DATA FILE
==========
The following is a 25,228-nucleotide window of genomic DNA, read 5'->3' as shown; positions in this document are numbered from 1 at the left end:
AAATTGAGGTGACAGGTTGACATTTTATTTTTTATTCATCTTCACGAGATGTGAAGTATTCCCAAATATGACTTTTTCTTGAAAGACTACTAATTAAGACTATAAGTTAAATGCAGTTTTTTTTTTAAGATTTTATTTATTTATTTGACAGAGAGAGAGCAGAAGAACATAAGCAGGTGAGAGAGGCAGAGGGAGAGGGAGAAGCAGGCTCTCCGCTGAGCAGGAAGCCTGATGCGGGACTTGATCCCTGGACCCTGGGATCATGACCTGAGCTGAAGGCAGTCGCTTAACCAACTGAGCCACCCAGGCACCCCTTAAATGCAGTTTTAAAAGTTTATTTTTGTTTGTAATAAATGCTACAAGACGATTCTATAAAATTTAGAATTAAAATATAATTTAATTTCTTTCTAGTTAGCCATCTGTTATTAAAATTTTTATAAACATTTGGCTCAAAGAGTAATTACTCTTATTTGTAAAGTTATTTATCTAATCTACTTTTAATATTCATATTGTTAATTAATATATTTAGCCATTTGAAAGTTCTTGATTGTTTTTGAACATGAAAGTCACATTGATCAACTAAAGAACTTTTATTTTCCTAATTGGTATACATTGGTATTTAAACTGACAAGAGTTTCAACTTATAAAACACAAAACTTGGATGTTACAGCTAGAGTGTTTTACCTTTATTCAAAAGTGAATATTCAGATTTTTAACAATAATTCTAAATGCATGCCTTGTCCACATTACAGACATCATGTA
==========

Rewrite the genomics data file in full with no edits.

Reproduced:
The following is a 25,228-nucleotide window of genomic DNA, read 5'->3' as shown; positions in this document are numbered from 1 at the left end:
AAATTGAGGTGACAGGTTGACATTTTATTTTTTATTCATCTTCACGAGATGTGAAGTATTCCCAAATATGACTTTTTCTTGAAAGACTACTAATTAAGACTATAAGTTAAATGCAGTTTTTTTTTTAAGATTTTATTTATTTATTTGACAGAGAGAGAGCAGAAGAACATAAGCAGGTGAGAGAGGCAGAGGGAGAGGGAGAAGCAGGCTCTCCGCTGAGCAGGAAGCCTGATGCGGGACTTGATCCCTGGACCCTGGGATCATGACCTGAGCTGAAGGCAGTCGCTTAACCAACTGAGCCACCCAGGCACCCCTTAAATGCAGTTTTAAAAGTTTATTTTTGTTTGTAATAAATGCTACAAGACGATTCTATAAAATTTAGAATTAAAATATAATTTAATTTCTTTCTAGTTAGCCATCTGTTATTAAAATTTTTATAAACATTTGGCTCAAAGAGTAATTACTCTTATTTGTAAAGTTATTTATCTAATCTACTTTTAATATTCATATTGTTAATTAATATATTTAGCCATTTGAAAGTTCTTGATTGTTTTTGAACATGAAAGTCACATTGATCAACTAAAGAACTTTTATTTTCCTAATTGGTATACATTGGTATTTAAACTGACAAGAGTTTCAACTTATAAAACACAAAACTTGGATGTTACAGCTAGAGTGTTTTACCTTTATTCAAAAGTGAATATTCAGATTTTTAACAATAATTCTAAATGCATGCCTTGTCCACATTACAGACATCATGTA